Migrant workers in China complemented the local urban labour market until the end of the 1990s, working in professions and jobs not favoured by local urbanites. Segregation between migrant workers and local urbanites occurred mainly through institutional constraints and the legacy of the hukou system.
Metropolises were the main destinations for migrant workers, and governments restricted local enterprises from employing non-local workers, with the result that migrant workers tended to be employed in mostly labour-intensive or agriculturally relevant industries. City-based state-owned enterprises (SOEs) and collective enterprises were least likely to employ migrant workers. This study examines enterprises in three metropolises of China in 2008.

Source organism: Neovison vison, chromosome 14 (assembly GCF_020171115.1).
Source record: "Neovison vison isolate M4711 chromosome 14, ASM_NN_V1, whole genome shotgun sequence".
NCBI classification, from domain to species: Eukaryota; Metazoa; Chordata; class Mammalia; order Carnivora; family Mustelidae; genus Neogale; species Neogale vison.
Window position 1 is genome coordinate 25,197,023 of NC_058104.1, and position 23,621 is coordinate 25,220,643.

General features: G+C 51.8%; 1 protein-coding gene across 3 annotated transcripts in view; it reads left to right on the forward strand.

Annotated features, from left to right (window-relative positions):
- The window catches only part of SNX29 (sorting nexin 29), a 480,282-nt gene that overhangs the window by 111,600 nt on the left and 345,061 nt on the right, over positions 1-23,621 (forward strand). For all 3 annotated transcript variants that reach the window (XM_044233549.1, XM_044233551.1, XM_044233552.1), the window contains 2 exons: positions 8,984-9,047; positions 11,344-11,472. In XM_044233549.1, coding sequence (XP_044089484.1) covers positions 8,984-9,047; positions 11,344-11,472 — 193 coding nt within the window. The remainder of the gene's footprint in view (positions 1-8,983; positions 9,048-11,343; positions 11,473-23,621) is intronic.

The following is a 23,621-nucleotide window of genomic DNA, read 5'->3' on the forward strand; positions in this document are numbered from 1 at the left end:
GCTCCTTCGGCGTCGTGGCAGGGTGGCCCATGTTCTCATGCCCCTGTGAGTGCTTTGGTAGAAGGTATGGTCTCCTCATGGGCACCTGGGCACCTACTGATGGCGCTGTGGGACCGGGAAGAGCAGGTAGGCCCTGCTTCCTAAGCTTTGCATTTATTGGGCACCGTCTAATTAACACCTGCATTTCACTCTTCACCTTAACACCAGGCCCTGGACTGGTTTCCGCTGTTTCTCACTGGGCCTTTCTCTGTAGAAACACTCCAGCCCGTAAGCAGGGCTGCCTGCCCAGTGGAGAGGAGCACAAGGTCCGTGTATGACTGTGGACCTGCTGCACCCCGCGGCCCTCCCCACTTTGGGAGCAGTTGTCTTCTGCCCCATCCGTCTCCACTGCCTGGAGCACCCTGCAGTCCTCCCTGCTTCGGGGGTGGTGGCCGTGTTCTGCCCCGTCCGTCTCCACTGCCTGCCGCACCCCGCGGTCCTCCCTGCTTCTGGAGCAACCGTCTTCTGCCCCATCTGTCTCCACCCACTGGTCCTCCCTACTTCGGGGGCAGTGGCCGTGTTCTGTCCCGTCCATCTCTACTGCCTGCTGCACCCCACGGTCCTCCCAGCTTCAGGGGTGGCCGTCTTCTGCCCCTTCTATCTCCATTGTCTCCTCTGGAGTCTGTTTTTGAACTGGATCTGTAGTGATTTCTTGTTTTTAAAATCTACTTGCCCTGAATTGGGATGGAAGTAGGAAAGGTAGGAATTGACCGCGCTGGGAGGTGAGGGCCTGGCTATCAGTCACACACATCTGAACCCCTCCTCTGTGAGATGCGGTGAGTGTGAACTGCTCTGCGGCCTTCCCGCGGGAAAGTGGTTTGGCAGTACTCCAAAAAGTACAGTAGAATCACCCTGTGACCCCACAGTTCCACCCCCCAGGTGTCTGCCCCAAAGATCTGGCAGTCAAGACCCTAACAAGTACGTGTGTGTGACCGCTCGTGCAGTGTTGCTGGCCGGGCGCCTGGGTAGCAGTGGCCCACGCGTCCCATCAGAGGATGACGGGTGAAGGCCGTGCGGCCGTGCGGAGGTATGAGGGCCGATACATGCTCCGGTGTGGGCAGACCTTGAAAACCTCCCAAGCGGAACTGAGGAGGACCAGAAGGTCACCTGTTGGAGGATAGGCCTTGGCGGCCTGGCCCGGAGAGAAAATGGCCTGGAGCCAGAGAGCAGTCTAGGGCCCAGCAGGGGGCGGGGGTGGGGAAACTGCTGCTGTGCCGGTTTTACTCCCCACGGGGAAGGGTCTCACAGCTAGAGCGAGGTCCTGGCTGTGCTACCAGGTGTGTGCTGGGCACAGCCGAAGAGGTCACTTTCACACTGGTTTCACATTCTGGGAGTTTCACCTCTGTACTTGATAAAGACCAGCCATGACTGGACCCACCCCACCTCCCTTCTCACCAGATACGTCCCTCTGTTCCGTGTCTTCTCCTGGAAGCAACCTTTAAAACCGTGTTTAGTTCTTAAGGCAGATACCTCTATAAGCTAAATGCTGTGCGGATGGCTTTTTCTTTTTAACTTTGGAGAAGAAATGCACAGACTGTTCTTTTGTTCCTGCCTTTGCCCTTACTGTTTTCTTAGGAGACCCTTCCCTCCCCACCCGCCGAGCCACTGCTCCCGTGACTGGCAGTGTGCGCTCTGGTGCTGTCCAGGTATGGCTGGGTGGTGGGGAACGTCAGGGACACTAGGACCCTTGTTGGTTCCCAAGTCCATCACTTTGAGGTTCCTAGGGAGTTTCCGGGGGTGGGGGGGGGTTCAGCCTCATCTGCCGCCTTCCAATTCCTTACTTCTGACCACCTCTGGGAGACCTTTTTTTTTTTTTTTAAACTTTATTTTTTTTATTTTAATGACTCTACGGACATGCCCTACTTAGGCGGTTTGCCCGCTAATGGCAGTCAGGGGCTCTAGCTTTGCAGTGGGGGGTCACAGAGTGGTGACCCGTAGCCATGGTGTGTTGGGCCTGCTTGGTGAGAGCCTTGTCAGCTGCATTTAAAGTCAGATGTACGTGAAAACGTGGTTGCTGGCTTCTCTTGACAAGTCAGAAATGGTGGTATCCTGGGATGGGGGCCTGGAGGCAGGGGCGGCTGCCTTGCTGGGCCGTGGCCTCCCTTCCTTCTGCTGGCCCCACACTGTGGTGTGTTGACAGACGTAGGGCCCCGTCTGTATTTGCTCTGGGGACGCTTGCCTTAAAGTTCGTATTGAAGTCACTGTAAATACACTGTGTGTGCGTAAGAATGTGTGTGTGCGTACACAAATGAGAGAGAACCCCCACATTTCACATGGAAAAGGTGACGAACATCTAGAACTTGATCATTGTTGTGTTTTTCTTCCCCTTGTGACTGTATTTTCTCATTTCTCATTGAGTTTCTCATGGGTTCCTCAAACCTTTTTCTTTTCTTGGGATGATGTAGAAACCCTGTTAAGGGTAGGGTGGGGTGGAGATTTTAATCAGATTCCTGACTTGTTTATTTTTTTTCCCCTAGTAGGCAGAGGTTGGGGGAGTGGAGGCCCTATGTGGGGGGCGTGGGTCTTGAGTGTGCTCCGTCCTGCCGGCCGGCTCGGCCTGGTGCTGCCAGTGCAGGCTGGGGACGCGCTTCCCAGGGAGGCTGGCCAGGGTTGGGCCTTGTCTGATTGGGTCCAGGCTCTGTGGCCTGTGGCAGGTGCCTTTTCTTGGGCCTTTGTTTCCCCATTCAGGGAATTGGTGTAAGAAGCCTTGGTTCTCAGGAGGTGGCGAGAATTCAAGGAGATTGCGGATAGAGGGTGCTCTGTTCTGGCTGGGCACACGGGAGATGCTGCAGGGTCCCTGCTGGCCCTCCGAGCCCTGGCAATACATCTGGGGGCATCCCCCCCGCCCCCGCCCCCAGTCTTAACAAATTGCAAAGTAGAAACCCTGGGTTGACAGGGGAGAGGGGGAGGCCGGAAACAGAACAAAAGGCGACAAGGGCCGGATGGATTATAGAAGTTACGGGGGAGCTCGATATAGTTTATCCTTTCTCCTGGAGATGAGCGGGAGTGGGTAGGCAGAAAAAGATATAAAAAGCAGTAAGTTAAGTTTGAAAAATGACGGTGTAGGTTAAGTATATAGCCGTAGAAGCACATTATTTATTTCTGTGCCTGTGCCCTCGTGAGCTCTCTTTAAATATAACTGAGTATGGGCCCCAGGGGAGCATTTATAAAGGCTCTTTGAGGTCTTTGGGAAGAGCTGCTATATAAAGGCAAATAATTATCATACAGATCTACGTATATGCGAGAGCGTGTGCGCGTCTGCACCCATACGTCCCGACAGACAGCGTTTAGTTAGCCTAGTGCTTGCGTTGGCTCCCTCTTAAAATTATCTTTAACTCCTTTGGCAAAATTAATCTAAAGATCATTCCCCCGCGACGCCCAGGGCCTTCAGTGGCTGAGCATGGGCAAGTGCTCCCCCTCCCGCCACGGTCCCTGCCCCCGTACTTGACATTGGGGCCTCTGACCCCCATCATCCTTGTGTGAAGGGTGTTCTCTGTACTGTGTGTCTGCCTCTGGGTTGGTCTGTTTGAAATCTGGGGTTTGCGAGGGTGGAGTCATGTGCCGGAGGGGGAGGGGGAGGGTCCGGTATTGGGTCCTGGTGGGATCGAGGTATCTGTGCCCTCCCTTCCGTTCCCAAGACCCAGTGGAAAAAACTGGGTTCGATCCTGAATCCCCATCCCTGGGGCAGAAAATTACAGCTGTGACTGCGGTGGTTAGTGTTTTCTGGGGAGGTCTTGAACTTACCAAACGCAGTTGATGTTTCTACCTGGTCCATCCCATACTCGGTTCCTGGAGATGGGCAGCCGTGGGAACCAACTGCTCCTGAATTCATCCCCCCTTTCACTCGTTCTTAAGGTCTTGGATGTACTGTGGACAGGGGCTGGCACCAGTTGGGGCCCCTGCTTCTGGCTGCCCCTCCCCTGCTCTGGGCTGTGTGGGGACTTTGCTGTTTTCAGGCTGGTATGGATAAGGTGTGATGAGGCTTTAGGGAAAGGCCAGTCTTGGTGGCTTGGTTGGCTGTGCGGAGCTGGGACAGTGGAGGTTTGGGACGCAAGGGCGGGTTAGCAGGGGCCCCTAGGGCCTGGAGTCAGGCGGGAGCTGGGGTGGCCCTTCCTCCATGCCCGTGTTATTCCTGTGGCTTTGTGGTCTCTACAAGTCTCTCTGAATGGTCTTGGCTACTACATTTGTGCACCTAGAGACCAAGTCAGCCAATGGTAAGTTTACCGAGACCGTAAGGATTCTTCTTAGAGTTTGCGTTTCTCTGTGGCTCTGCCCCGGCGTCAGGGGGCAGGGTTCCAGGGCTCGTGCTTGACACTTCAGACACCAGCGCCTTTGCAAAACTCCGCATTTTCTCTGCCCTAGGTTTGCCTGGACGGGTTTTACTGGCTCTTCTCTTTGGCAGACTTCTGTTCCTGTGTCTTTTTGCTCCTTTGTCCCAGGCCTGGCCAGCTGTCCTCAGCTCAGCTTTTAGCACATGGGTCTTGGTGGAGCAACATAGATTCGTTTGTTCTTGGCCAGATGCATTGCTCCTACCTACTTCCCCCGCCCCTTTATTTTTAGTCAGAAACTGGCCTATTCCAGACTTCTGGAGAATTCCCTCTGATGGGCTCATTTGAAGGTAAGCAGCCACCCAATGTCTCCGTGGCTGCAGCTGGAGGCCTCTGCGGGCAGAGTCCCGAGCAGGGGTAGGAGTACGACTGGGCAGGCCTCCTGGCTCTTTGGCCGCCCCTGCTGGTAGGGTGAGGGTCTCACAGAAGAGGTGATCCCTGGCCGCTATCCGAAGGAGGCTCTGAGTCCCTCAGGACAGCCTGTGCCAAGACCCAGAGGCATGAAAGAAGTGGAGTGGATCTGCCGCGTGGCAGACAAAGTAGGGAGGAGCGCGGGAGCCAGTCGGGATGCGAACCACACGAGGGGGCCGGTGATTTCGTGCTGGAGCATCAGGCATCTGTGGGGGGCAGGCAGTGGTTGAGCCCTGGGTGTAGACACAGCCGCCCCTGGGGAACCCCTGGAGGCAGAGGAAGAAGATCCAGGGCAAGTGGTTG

This paper discusses the changes to migrant workers’ employment opportunities and predicts the future trend of segregation in the urban labour market. The paper argues that the migrant workers’ role is changing from one of complementarities to a mixture of complementarities and substitutions in the current urban labour market.
Newly emergent ownerships, including joint ventures, joint-stock and listed enterprises, employ a high percentage of migrant workers. Though the SOEs are still not very open to migrant workers, the employment of incremental migrant workers indicates that access is becoming less restricted.